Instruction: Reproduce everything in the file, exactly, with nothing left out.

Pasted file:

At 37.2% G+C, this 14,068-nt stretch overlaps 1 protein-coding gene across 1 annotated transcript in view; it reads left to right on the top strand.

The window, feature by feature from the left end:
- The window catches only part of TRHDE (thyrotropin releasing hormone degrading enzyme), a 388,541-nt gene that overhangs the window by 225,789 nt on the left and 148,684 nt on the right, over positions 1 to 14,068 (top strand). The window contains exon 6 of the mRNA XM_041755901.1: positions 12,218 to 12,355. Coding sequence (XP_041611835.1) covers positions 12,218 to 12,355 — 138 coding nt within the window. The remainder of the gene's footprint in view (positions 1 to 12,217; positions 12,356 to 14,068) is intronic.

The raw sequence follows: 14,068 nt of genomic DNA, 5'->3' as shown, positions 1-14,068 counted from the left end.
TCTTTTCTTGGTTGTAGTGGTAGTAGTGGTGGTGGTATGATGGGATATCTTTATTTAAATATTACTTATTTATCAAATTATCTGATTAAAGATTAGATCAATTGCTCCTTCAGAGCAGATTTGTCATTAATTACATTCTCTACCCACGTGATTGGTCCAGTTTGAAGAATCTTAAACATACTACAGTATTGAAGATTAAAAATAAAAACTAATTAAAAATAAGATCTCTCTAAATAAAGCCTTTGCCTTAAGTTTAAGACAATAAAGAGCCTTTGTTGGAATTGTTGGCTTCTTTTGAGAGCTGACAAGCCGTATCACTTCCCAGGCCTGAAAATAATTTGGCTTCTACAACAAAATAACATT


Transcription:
At 37.2% G+C, this 14,068-nt stretch overlaps 1 protein-coding gene across 1 annotated transcript in view; it reads left to right on the top strand.

The window, feature by feature from the left end:
- The window catches only part of TRHDE (thyrotropin releasing hormone degrading enzyme), a 388,541-nt gene that overhangs the window by 225,789 nt on the left and 148,684 nt on the right, over positions 1 to 14,068 (top strand). The window contains exon 6 of the mRNA XM_041755901.1: positions 12,218 to 12,355. Coding sequence (XP_041611835.1) covers positions 12,218 to 12,355 — 138 coding nt within the window. The remainder of the gene's footprint in view (positions 1 to 12,217; positions 12,356 to 14,068) is intronic.

The raw sequence follows: 14,068 nt of genomic DNA, 5'->3' as shown, positions 1-14,068 counted from the left end.
TCTTTTCTTGGTTGTAGTGGTAGTAGTGGTGGTGGTATGATGGGATATCTTTATTTAAATATTACTTATTTATCAAATTATCTGATTAAAGATTAGATCAATTGCTCCTTCAGAGCAGATTTGTCATTAATTACATTCTCTACCCACGTGATTGGTCCAGTTTGAAGAATCTTAAACATACTACAGTATTGAAGATTAAAAATAAAAACTAATTAAAAATAAGATCTCTCTAAATAAAGCCTTTGCCTTAAGTTTAAGACAATAAAGAGCCTTTGTTGGAATTGTTGGCTTCTTTTGAGAGCTGACAAGCCGTATCACTTCCCAGGCCTGAAAATAATTTGGCTTCTACAACAAAATAACATT